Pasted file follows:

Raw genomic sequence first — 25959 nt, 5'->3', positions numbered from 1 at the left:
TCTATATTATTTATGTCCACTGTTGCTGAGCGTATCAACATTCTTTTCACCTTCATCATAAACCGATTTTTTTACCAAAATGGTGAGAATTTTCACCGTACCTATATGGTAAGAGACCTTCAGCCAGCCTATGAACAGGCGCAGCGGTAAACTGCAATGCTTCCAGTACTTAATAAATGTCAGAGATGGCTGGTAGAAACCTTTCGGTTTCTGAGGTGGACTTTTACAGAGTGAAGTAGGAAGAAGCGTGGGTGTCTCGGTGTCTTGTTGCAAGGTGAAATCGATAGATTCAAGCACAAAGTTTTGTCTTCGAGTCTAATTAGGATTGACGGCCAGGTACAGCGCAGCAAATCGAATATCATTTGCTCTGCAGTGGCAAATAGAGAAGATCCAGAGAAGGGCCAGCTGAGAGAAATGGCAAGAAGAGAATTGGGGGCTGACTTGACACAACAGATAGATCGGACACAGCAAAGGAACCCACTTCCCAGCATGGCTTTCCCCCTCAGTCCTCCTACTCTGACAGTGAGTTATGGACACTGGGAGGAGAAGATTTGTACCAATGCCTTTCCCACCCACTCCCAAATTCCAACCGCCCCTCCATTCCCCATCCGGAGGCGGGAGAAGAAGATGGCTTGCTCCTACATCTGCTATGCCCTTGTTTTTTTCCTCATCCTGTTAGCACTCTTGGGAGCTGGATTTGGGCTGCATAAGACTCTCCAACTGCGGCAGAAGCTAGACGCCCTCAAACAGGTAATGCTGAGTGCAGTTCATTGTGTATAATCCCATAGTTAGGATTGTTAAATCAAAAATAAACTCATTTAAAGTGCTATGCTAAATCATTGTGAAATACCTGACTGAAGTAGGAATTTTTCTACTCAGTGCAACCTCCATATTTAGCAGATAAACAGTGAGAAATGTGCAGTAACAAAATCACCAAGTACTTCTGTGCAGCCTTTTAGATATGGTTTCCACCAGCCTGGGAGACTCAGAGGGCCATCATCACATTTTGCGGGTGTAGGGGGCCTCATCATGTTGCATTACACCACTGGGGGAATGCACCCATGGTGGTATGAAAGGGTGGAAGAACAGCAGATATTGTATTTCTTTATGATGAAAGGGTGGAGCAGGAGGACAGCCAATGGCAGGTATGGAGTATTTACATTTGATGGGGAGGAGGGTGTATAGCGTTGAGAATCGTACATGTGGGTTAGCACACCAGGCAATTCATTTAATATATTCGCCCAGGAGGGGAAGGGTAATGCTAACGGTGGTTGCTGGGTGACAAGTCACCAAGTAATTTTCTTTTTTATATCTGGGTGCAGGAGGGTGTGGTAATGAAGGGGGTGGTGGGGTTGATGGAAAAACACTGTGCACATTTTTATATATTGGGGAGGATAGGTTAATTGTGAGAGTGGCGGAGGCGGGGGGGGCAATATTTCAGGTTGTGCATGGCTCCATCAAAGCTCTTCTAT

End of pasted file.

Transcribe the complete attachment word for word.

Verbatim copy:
Raw genomic sequence first — 25959 nt, 5'->3', positions numbered from 1 at the left:
TCTATATTATTTATGTCCACTGTTGCTGAGCGTATCAACATTCTTTTCACCTTCATCATAAACCGATTTTTTTACCAAAATGGTGAGAATTTTCACCGTACCTATATGGTAAGAGACCTTCAGCCAGCCTATGAACAGGCGCAGCGGTAAACTGCAATGCTTCCAGTACTTAATAAATGTCAGAGATGGCTGGTAGAAACCTTTCGGTTTCTGAGGTGGACTTTTACAGAGTGAAGTAGGAAGAAGCGTGGGTGTCTCGGTGTCTTGTTGCAAGGTGAAATCGATAGATTCAAGCACAAAGTTTTGTCTTCGAGTCTAATTAGGATTGACGGCCAGGTACAGCGCAGCAAATCGAATATCATTTGCTCTGCAGTGGCAAATAGAGAAGATCCAGAGAAGGGCCAGCTGAGAGAAATGGCAAGAAGAGAATTGGGGGCTGACTTGACACAACAGATAGATCGGACACAGCAAAGGAACCCACTTCCCAGCATGGCTTTCCCCCTCAGTCCTCCTACTCTGACAGTGAGTTATGGACACTGGGAGGAGAAGATTTGTACCAATGCCTTTCCCACCCACTCCCAAATTCCAACCGCCCCTCCATTCCCCATCCGGAGGCGGGAGAAGAAGATGGCTTGCTCCTACATCTGCTATGCCCTTGTTTTTTTCCTCATCCTGTTAGCACTCTTGGGAGCTGGATTTGGGCTGCATAAGACTCTCCAACTGCGGCAGAAGCTAGACGCCCTCAAACAGGTAATGCTGAGTGCAGTTCATTGTGTATAATCCCATAGTTAGGATTGTTAAATCAAAAATAAACTCATTTAAAGTGCTATGCTAAATCATTGTGAAATACCTGACTGAAGTAGGAATTTTTCTACTCAGTGCAACCTCCATATTTAGCAGATAAACAGTGAGAAATGTGCAGTAACAAAATCACCAAGTACTTCTGTGCAGCCTTTTAGATATGGTTTCCACCAGCCTGGGAGACTCAGAGGGCCATCATCACATTTTGCGGGTGTAGGGGGCCTCATCATGTTGCATTACACCACTGGGGGAATGCACCCATGGTGGTATGAAAGGGTGGAAGAACAGCAGATATTGTATTTCTTTATGATGAAAGGGTGGAGCAGGAGGACAGCCAATGGCAGGTATGGAGTATTTACATTTGATGGGGAGGAGGGTGTATAGCGTTGAGAATCGTACATGTGGGTTAGCACACCAGGCAATTCATTTAATATATTCGCCCAGGAGGGGAAGGGTAATGCTAACGGTGGTTGCTGGGTGACAAGTCACCAAGTAATTTTCTTTTTTATATCTGGGTGCAGGAGGGTGTGGTAATGAAGGGGGTGGTGGGGTTGATGGAAAAACACTGTGCACATTTTTATATATTGGGGAGGATAGGTTAATTGTGAGAGTGGCGGAGGCGGGGGGGGCAATATTTCAGGTTGTGCATGGCTCCATCAAAGCTCTTCTAT